New Toy: Russell Taylor Bread Maker

We’ve been under Movement Control Order (MCO) for the last 10 days. I ate my last slice of bread last weekend. Since then, it’s been impossible to get bread anywhere, as everybody is at home and trying to minimize cooking meals and just eating a lot of bread. Rumor has it that there are people waiting at the shops at 7AM for the delivery truck to arrive, and the stock is gone immediately.

So what should I do? Start my own bread production factory for myself of course! And I shall achieve it without leaving the house at all …

I spent an hour or two of researching and asking friends (thanks Murad!) about bread making machines. A very popular model is the Tesco Breadmaker at around RM200. But Tesco is so busy these days you can only secure a delivery slot in Mid-April. And even if you’re brave enough to go to Tesco, you need to find a store that has it in stock.

The next popular breadmaker is from Russell Taylor. Despite the name, this is a Malaysian brand that rebadges appliances from China, and sells exclusively on-line. They advertise as being able to deliver during this lockdown period. They have three models, the basic BM-10 (RM179), a BM-11 (same as BM-10 but with “nut dispenser”). All these models come in white, which I am not a fan of. They also have a BM-20 model (RM279) which has the same spec as a BM-10, but comes in a stainless steel casing and more presets.

I figured I am probably not the only smart-alec in the country, and justified buying the stainless steel version on the pretext that the cheaper models might end up being sold out in the next 24 hours. I ordered it with express delivery.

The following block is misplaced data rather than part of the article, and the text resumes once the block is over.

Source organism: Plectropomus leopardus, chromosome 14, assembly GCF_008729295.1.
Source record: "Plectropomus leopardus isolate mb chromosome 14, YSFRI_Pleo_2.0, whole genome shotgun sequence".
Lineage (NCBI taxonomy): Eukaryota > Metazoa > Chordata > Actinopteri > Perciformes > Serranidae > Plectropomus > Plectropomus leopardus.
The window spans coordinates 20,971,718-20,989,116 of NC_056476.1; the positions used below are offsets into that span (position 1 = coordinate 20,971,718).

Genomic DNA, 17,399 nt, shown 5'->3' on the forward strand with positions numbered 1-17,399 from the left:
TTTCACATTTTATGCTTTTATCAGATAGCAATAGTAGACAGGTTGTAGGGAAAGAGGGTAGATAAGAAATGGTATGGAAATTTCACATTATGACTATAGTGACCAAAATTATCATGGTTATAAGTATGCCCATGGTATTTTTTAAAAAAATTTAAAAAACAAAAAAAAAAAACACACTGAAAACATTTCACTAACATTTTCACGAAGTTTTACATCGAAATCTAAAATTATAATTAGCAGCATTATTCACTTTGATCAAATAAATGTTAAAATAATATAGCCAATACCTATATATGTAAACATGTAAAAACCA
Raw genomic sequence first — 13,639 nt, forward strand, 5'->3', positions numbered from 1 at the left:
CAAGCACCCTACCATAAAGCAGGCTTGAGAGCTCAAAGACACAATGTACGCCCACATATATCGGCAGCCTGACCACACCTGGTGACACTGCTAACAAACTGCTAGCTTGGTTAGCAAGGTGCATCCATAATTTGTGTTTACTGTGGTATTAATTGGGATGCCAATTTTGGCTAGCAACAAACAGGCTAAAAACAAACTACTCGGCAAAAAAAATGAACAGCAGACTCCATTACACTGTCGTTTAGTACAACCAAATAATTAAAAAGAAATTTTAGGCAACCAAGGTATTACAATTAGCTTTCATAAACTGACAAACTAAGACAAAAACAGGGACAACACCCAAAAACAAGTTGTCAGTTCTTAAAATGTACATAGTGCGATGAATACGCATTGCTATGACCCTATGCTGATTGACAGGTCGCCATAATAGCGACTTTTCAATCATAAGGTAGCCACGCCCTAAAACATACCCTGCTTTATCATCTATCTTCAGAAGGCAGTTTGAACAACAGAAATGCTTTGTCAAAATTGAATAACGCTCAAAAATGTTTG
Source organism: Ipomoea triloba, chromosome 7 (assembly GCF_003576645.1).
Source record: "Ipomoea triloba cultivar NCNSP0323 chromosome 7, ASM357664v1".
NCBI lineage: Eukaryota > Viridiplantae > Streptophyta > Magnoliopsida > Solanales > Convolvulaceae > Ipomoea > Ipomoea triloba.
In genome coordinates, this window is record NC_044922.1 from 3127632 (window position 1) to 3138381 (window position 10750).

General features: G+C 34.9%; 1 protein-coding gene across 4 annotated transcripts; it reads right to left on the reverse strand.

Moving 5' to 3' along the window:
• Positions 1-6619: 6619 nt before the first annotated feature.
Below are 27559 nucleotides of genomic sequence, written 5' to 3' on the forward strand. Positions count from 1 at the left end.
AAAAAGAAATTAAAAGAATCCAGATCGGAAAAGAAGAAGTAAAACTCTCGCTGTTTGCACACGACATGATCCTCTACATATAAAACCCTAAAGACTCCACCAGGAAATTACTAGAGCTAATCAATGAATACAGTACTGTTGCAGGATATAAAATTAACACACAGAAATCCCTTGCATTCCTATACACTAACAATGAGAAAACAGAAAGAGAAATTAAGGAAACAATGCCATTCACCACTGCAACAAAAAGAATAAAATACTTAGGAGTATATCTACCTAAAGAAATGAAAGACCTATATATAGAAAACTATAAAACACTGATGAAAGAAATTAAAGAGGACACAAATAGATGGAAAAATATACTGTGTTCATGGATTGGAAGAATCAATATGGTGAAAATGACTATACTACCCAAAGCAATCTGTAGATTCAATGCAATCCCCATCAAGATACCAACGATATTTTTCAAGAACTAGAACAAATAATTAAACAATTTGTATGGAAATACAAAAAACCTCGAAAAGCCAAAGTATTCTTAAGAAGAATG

Equipment settled, I started looking for supplies. There’s a lot of stuff to learn! I found a company Ezymix on Shoppee that is still open and can deliver. To make life easy for bread makers, they have ready-to-go bread mix packs, both white bread (RM2.80) and wholemeal (RM3.20), where you just add an egg, 60g butter and 160/170ml of water or milk and you are done. They also sell flour and yeast and other baking ingredients separately. I ordered a few packets of wholemeal bread mix, some 1kg packets of flour and yeast (with some experience I can probably prepare my own mix to my liking and maybe for cheaper), and some packets of pumpkin/sunflower/sesame seeds and raisins for when I am ready to be more creative.

Both orders submitted were submitted late at night on the 24th of March.

Nothing happened on the 25th.

On the morning of the 26th, the ingredients arrived in a big carboard box. I think I ordered a lot — certainly enough for a few months of bread making !

By evening I was getting disappointed as I’d paid for express delivery on the bread maker explicitly for delivery on the 26th. But at 18:15 I get a call, a parcel is waiting at the ground floor. It’s arrived!

I cleared off my old oven toaster, which I haven’t used for years since getting my air fryer (I use the air fryer even for toast, as it is more akin to the oven and creates crispy bread without burning it), cleaned the space, and set up the bread maker machine. The manual says to clean it, run it through a 10 minute bake cycle, and then let it cool and clean it again. Do take this seriously as the heating element will give off some smoke and smell the first time you use it.